People who owned black-and-white television sets until the 1980s didn't know what they were missing until they got a color TV. A similar switch could happen in the world of genomics as researchers at the Berlin Institute of Medical Systems Biology of the Max Delbrück Center (MDC-BIMSB) have developed a technique called Genome Architecture Mapping ("GAM") to peer into the genome and see it in glorious technicolor. GAM reveals information about the genome's spatial architecture that is invisible to scientists using solely Hi-C, a workhorse tool developed in 2009 to study DNA interactions, reports a new study in Nature Methods by the Pombo lab.
"With a black-and-white TV, you can see the shapes but everything looks grey," says Professor Ana Pombo, a molecular biologist and head of the Epigenetic Regulation and Chromatin Architecture lab. "But if you have a color TV and look at flowers, you realize that they are red, yellow and white and we were unaware of it. Similarly, there's also information in the way the genome is folded in three-dimensions that we have not been aware of."
Understanding DNA organization can reveal the basis of health and disease. Our cells pack a 2-meter-long genome into a roughly 10 micrometer-diameter nucleus. The packaging is done precisely so that regulatory DNA comes in contact with the right genes at the right times and turns them on and off. Changes to the three-dimensional configuration can disrupt this process and cause disease.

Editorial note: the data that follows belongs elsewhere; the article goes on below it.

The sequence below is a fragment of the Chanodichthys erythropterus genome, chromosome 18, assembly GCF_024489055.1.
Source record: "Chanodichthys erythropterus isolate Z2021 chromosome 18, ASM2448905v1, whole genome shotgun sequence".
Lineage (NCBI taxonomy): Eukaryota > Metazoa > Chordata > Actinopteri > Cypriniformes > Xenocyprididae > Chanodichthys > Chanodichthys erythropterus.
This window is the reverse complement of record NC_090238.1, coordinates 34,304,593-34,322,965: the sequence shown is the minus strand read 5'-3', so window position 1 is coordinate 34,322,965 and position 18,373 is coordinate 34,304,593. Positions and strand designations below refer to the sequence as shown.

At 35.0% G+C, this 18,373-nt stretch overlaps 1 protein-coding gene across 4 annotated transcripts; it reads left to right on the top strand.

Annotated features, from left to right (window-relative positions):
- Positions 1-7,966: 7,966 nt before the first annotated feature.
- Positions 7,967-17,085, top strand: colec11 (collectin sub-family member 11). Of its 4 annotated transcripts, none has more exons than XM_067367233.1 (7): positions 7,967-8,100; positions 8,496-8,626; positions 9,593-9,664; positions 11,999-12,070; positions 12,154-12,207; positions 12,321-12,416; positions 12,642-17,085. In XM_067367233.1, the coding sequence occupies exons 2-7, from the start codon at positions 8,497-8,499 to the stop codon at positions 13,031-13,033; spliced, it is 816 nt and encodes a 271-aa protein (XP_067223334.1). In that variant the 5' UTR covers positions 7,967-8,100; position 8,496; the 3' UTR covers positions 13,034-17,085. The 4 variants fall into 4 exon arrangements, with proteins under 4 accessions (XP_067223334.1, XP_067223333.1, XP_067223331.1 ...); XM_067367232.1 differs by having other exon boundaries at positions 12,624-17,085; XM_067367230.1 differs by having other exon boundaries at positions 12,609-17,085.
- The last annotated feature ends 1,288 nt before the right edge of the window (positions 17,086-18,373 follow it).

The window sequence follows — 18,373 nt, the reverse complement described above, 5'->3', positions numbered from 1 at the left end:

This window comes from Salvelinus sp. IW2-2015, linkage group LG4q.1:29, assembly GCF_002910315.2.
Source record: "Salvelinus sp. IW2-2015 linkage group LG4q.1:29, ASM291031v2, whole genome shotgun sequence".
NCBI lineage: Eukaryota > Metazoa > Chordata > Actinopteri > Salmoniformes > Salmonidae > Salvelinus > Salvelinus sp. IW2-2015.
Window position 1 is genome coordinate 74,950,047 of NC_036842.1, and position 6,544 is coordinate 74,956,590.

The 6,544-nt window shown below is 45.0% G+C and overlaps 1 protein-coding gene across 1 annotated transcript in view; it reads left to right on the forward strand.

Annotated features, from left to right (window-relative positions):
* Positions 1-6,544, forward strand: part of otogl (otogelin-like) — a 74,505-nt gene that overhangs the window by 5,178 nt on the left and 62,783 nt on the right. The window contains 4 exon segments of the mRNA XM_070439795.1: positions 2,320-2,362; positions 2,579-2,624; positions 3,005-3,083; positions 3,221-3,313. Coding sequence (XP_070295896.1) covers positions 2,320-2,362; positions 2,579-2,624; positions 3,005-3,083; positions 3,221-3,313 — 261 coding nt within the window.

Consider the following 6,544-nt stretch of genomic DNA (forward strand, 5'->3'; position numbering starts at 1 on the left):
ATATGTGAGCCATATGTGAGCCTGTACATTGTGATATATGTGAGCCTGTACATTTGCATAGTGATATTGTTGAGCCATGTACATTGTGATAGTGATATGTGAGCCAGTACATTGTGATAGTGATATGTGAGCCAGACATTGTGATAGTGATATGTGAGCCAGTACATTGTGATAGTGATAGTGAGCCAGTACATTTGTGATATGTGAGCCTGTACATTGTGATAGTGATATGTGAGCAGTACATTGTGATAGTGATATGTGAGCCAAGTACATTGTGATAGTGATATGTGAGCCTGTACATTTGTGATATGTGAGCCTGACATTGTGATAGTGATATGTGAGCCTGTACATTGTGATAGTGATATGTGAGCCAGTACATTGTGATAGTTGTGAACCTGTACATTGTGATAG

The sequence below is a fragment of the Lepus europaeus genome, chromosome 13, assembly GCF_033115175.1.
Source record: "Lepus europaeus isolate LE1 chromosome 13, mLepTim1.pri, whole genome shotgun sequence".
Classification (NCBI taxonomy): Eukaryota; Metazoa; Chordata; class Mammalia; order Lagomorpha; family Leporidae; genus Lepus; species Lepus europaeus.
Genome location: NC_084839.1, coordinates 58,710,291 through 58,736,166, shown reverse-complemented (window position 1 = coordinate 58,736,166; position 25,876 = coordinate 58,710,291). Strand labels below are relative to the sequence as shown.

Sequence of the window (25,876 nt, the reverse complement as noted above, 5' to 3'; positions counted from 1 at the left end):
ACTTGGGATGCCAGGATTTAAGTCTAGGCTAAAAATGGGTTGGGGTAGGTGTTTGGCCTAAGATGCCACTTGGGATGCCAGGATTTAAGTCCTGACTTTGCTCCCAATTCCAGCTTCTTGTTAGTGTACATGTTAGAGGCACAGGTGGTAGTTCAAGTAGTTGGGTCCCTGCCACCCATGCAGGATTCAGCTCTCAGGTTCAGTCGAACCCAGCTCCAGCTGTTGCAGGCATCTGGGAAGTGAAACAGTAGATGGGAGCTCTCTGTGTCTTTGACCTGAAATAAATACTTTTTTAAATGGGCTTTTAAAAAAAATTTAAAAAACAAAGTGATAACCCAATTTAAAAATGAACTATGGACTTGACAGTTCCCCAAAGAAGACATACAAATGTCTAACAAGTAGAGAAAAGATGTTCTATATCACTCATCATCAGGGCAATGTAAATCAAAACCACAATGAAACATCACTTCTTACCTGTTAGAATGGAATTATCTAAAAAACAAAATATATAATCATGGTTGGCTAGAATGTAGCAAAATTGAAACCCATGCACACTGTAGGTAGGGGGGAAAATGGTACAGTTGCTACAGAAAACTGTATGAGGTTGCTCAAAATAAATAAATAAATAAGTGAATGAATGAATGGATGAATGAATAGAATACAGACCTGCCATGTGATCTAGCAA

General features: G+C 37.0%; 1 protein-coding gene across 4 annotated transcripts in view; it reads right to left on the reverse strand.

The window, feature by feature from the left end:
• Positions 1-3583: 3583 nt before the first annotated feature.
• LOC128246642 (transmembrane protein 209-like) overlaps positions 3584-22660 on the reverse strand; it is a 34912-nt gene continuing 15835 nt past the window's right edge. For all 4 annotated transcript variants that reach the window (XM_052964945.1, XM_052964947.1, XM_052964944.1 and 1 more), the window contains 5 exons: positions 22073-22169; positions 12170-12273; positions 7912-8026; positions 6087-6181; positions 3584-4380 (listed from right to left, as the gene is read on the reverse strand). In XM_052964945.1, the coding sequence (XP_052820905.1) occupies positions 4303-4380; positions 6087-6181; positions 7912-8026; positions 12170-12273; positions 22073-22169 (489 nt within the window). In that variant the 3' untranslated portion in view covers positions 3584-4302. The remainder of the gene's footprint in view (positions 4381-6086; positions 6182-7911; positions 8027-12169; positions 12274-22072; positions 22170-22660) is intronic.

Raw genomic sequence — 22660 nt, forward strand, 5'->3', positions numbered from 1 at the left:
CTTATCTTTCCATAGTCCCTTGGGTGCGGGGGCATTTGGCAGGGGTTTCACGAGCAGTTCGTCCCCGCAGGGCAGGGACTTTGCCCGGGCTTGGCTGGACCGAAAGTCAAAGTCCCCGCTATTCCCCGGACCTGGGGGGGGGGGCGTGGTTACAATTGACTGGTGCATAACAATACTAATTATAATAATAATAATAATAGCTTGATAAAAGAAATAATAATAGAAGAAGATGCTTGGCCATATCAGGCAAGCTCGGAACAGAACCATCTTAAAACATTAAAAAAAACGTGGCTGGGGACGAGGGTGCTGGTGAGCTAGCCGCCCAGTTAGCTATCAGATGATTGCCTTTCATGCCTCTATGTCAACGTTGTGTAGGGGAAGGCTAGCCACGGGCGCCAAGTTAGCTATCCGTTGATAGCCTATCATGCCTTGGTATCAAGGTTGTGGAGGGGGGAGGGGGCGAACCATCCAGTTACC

"We've known for a long time that diseases run in families," says Dr Robert Beagrie, co-first author of the study and a molecular biologist at the University of Oxford, formerly at the Pombo lab. "More recently, we've come to understand that a great deal of this predisposition is because we inherit DNA sequence variants from our parents that affect how our genes are switched on and off."
GAM provides more complex information
Techniques such as Hi-C and GAM allow scientists to freeze and study the interactions between regulatory sequences and genes. In Hi-C, chromatin is cut into pieces using enzymes and then glued together again in such a way that two-way DNA interactions are revealed upon sequencing. In GAM, first described by the Pombo team in "Nature" in 2017, scientists take hundreds of thin slices of nuclei, each from individual cells, and extract DNA from them. They sequence the DNA and statistically analyze the data to learn which regions interact.
Using this technique, the team created a map of the three-dimensional interactions. When they compared this with existing 3D maps of the genome created using Hi-C, they found many novel interactions. This puzzled them until they realized they were seeing more complex interactions using GAM, with multiple regions of DNA coming together at the same time. "These more complex contacts contain active genes, regulatory regions, and super enhancers, which regulate important genes that determine cell identity," says Dr. Christoph Thieme, co-first author of the study and a senior postdoctoral fellow in the Pombo lab.
In comparison, Hi-C captured mostly two-way interactions. Both techniques are complementary as two in three contacts detected by GAM were not visible using Hi-C -- and vice-versa.
"I was super excited to see that we had uncovered a really strong effect," Beagrie says. "It is clear that these complex interactions were much more common than we had previously appreciated."
Materials provided by Max Delbrück Center for Molecular Medicine in the Helmholtz Association. Note: Content may be edited for style and length.
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